Camillus, my research showed, was one of America’s oldest knife companies. It was established in 1875 by Adolph Kastor, a Jewish German immigrant, and they originally imported knives until the Dingley Tariff was enacted in 1897, which made it too expensive to import knives.

To survive, they needed to manufacture knives domestically and eventually, Kastor found a small knife manufacturer in Camillus, New York.

By 1910, with Kastor now at the helm, the Camillus Cutlery Company was producing close to a million knives a year.

Camillus was a very successful company throughout the twentieth century. They provided private label knives to Sears, Craftsman, and J.C. Penny and others, and created a wide range of collectible knives honoring famous people.

When WWII began, Camillus was contracted to provide knives to the military, including the development of their KA-BAR Fighting Utility Knife, which was adopted by the U.S. Marines. After the war, Camillus began producing a full line of official knives for the Boy Scouts of America.

As the twenty-first century arrived however, the company started to struggle. Revenue declined from overseas competition, and they suffered from poor management decisions, until they declared bankruptcy and went out of business in early 2007. Later that year, their product names and intellectual property were acquired by the Acme United Corporation (a shadow corporation of Wile E. Coyote, I’m told) for a mere $200,000 in a bankruptcy auction. In 2009, Acme relaunched the Camillus name.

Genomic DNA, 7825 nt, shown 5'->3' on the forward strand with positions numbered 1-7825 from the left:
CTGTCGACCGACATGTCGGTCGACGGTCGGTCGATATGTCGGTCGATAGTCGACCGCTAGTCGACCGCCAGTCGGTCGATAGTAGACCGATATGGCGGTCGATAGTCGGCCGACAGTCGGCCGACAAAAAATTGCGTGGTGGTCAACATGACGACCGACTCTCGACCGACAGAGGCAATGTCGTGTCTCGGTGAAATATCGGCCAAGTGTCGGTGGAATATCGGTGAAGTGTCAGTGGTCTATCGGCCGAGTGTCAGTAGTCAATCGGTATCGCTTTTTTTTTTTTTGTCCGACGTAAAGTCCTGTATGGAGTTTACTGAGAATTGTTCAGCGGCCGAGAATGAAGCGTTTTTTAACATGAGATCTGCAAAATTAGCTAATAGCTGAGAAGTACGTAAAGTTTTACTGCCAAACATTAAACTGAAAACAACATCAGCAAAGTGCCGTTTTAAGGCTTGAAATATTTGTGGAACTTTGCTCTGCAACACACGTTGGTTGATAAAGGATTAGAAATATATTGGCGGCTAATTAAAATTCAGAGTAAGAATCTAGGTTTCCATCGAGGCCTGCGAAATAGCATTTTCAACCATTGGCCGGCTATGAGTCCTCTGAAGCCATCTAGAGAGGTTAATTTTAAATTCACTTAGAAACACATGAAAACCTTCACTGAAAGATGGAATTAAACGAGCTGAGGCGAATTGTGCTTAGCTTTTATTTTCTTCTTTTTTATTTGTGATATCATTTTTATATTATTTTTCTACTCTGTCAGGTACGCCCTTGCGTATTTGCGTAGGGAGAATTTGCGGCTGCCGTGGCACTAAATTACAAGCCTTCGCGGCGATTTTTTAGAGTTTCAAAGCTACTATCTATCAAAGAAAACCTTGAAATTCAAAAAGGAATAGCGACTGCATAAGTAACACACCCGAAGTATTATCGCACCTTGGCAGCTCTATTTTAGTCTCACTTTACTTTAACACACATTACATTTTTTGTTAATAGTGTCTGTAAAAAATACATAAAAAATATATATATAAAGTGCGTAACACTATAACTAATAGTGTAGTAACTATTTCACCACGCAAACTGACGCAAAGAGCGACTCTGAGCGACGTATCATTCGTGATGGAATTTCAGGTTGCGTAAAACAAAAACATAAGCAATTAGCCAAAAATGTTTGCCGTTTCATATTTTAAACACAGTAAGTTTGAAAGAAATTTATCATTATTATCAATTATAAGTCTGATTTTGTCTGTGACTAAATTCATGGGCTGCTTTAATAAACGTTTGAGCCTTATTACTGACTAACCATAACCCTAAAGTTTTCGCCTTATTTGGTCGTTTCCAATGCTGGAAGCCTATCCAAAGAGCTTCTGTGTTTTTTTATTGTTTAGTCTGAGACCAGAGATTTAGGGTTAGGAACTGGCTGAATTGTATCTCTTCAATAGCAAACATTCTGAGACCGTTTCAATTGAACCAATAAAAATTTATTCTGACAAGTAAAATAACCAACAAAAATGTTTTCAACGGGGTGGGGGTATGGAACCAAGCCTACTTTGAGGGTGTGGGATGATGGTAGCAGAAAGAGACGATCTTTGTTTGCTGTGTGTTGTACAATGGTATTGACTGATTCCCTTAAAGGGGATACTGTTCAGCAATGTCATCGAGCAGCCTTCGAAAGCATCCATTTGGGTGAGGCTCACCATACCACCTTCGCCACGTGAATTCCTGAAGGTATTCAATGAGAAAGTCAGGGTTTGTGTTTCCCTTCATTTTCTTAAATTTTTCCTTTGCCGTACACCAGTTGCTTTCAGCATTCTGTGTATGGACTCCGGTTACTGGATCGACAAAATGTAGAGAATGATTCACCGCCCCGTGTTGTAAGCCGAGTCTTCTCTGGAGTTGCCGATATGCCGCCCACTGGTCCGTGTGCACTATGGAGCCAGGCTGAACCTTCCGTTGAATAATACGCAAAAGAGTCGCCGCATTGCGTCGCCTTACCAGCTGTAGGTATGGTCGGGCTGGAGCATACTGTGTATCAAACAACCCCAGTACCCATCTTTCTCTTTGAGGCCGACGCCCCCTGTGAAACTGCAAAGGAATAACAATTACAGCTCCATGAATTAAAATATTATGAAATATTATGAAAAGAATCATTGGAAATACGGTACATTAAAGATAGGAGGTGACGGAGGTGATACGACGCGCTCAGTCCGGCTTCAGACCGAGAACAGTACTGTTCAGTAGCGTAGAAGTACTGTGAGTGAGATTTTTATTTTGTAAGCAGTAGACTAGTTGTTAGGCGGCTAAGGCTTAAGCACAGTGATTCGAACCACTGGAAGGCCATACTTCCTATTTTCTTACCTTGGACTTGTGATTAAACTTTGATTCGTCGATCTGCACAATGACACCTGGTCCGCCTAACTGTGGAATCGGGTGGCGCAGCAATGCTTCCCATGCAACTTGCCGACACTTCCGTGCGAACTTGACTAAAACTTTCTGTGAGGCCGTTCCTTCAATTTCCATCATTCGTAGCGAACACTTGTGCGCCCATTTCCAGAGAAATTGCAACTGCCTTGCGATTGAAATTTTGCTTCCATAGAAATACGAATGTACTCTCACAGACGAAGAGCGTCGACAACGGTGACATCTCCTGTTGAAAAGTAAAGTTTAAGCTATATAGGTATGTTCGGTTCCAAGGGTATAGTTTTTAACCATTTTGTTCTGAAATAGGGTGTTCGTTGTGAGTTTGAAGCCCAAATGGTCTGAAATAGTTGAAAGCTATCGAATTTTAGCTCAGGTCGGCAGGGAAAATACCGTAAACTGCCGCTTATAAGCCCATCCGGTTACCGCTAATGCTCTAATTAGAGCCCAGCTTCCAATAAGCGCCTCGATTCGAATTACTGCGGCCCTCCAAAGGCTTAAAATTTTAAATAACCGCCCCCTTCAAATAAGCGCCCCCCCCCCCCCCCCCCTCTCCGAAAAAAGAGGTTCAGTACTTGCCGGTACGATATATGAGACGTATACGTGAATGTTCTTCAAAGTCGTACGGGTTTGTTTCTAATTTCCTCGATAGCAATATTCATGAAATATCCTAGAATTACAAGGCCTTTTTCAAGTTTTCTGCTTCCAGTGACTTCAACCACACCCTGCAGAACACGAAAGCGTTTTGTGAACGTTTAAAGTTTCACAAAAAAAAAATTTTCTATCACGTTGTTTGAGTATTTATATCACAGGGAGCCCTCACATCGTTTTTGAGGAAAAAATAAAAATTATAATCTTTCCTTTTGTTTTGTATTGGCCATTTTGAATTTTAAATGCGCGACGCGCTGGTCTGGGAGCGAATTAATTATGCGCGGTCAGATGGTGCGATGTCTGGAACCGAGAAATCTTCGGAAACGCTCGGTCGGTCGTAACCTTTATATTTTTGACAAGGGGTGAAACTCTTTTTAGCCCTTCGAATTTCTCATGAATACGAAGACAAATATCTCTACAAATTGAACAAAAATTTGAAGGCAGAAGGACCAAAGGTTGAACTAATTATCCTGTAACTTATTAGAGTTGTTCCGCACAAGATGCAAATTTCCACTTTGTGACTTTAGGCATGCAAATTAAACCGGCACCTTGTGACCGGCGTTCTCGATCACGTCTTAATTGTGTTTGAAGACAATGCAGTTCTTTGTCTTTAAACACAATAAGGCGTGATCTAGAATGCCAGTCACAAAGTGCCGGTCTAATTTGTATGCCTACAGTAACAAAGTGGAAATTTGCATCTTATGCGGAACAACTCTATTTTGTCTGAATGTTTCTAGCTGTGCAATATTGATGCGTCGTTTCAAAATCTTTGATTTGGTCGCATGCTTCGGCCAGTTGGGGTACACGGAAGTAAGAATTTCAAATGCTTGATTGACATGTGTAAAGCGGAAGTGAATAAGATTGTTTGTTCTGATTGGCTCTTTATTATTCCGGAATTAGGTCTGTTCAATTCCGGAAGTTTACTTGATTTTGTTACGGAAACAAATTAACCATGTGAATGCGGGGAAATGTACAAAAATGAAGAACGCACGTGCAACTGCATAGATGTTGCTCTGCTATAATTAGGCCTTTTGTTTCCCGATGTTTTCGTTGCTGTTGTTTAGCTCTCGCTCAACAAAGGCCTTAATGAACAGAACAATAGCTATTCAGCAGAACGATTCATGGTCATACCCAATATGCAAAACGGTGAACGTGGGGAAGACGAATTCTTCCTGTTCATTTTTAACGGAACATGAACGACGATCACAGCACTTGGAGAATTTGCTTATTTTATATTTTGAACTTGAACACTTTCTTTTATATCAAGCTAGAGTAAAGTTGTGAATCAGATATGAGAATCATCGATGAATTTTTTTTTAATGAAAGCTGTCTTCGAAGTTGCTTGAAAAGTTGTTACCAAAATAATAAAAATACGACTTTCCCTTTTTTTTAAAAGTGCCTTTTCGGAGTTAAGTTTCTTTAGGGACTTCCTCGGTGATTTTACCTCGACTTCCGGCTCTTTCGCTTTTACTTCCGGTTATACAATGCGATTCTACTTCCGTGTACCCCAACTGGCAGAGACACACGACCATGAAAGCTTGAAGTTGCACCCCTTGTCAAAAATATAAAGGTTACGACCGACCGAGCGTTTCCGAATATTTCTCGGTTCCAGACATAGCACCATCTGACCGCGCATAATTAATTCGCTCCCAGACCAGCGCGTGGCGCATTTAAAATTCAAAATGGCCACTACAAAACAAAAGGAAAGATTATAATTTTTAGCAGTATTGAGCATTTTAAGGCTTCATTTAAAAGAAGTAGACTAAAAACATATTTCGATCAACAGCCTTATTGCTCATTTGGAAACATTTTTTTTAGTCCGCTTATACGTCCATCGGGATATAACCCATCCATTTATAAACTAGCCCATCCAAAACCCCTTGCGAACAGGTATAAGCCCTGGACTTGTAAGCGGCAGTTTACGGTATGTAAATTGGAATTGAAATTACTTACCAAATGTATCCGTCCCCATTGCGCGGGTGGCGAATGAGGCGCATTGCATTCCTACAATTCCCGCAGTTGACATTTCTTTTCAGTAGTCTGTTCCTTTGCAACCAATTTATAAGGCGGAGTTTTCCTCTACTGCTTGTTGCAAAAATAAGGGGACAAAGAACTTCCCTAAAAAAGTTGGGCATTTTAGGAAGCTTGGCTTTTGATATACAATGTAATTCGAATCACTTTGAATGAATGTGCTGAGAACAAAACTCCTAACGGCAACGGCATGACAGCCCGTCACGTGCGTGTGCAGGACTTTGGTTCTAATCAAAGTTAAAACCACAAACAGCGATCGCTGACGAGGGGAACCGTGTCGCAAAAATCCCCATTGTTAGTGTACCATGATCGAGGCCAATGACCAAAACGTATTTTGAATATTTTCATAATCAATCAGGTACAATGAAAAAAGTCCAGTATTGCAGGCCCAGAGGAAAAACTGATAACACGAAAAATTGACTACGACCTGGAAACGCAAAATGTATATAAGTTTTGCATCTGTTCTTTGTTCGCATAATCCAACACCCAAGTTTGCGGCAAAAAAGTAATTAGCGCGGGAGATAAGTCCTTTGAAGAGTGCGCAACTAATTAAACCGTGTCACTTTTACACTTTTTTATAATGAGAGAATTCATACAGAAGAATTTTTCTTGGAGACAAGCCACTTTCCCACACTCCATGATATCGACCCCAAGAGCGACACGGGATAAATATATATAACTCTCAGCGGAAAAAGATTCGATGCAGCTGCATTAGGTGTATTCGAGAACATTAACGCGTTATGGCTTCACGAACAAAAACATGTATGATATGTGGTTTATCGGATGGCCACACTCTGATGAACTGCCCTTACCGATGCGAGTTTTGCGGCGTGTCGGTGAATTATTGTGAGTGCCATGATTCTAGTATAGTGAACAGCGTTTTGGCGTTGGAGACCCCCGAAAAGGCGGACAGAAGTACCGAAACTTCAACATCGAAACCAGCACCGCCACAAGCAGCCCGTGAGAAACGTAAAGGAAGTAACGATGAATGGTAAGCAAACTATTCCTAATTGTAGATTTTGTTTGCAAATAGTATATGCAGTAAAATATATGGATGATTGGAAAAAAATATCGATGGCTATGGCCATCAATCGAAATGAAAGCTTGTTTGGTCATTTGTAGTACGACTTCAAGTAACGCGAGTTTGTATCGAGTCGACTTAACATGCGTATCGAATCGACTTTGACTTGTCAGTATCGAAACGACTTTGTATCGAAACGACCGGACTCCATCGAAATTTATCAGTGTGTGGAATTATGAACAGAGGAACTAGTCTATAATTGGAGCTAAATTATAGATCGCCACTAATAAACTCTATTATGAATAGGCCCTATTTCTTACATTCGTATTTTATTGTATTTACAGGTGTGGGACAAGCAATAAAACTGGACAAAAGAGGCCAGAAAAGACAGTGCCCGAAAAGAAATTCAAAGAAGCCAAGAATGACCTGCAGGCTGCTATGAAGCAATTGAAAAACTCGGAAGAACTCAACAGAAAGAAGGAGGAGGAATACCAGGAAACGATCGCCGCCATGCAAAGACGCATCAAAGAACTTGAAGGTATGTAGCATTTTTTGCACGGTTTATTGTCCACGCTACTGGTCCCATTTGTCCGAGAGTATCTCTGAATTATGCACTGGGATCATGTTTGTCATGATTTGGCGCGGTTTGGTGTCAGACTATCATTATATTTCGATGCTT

But my FIL’s knife? Best I can figure by the tang stamp is it was possibly manufactured sometime between between 1946 to 1950.

It resembles the Camillus Camp knife, but lacks the badge on the handle that particular knife sports in their catalogs from that era.

In their 1946 catalog, they have a page showing their Army-Navy knives. The very first one, the Army General Purpose Knife, looks exactly like my FIL’s knife.

2017-11-15 11.44.09

My wife says that makes sense because her father would have been 18 years old in ’46 and he joined the Air Force a few years later. It’s possible therefore, that he either received the knife while in the Air Force or purchased it at the base PX.